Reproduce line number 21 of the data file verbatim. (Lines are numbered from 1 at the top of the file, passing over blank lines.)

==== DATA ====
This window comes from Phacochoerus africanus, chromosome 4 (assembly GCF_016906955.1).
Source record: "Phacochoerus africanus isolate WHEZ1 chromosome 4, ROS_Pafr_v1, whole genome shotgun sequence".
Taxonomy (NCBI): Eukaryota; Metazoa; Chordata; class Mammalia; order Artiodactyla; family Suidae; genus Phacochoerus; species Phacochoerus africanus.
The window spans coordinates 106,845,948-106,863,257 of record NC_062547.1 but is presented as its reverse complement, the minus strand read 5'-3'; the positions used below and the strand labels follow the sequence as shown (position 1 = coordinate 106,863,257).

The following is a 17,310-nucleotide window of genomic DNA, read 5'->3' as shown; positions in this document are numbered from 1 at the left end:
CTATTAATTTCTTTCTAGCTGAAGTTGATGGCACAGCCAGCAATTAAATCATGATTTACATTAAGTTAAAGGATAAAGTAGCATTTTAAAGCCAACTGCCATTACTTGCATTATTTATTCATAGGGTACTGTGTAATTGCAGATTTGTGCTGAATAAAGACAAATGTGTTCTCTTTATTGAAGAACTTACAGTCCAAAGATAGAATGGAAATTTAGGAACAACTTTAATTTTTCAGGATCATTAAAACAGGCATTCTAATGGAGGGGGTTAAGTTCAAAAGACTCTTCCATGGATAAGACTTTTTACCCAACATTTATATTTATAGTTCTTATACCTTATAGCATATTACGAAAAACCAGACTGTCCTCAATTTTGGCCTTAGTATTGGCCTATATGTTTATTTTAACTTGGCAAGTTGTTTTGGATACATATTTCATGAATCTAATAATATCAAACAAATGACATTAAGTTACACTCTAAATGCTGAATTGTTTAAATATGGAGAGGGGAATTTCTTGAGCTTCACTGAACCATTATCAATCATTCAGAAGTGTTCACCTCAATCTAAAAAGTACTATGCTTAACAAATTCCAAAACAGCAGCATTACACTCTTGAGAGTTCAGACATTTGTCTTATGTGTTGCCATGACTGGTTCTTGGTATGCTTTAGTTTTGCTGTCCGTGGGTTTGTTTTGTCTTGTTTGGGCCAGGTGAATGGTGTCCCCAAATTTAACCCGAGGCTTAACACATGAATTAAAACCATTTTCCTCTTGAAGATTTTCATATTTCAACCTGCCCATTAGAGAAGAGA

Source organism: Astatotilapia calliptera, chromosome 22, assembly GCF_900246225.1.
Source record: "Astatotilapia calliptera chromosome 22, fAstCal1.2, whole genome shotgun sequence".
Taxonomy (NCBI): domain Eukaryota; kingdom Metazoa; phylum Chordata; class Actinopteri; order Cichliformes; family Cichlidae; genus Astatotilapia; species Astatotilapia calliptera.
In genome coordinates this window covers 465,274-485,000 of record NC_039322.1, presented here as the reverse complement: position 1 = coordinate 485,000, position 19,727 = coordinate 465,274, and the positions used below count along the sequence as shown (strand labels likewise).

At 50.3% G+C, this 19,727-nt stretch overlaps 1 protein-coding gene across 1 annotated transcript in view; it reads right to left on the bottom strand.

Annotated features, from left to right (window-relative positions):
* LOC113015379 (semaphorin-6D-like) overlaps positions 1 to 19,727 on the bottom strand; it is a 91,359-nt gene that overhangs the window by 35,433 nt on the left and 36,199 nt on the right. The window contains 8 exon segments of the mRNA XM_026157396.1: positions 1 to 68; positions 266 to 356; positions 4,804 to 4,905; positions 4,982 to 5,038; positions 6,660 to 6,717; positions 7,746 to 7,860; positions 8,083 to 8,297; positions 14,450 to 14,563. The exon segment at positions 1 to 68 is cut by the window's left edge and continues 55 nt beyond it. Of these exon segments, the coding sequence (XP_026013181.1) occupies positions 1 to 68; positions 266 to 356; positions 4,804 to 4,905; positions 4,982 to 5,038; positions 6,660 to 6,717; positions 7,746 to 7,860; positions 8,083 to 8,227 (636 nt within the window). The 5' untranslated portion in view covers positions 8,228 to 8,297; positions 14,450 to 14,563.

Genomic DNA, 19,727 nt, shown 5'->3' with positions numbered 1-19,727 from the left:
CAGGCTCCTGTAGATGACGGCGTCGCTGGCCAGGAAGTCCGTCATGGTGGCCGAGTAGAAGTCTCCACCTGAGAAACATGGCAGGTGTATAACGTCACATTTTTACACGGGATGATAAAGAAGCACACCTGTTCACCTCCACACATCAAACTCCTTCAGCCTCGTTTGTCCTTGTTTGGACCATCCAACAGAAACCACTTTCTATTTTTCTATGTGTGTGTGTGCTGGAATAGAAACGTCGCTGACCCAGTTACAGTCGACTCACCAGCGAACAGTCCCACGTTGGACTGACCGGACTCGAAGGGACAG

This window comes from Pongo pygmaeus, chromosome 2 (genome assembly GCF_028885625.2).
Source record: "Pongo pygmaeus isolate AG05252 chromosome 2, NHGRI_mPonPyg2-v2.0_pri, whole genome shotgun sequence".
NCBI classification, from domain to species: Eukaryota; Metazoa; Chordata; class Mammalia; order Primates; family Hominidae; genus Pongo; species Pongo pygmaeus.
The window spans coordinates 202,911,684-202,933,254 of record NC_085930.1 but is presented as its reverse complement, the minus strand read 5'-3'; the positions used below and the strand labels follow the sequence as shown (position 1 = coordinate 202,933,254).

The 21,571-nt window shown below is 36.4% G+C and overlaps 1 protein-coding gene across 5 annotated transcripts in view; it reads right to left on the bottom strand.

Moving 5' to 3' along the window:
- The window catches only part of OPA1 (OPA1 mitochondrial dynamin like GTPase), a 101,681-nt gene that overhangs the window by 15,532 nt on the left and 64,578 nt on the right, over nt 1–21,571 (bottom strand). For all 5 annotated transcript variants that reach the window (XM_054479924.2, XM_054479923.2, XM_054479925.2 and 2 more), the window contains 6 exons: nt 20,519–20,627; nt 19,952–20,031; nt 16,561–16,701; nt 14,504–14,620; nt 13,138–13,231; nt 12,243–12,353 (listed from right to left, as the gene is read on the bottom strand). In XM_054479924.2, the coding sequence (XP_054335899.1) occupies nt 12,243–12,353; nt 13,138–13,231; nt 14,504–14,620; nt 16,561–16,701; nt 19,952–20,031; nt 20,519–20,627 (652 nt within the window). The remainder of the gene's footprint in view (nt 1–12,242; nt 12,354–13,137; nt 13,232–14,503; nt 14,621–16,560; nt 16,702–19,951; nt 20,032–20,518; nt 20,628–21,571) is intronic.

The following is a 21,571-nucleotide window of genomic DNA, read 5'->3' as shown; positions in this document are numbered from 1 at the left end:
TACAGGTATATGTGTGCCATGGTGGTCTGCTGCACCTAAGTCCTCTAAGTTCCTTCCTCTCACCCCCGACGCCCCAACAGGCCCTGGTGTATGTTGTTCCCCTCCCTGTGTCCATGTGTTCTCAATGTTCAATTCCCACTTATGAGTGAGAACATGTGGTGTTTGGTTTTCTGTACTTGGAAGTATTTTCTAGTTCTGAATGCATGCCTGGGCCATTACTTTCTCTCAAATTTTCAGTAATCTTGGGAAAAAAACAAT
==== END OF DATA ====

Moving 5' to 3' along the window: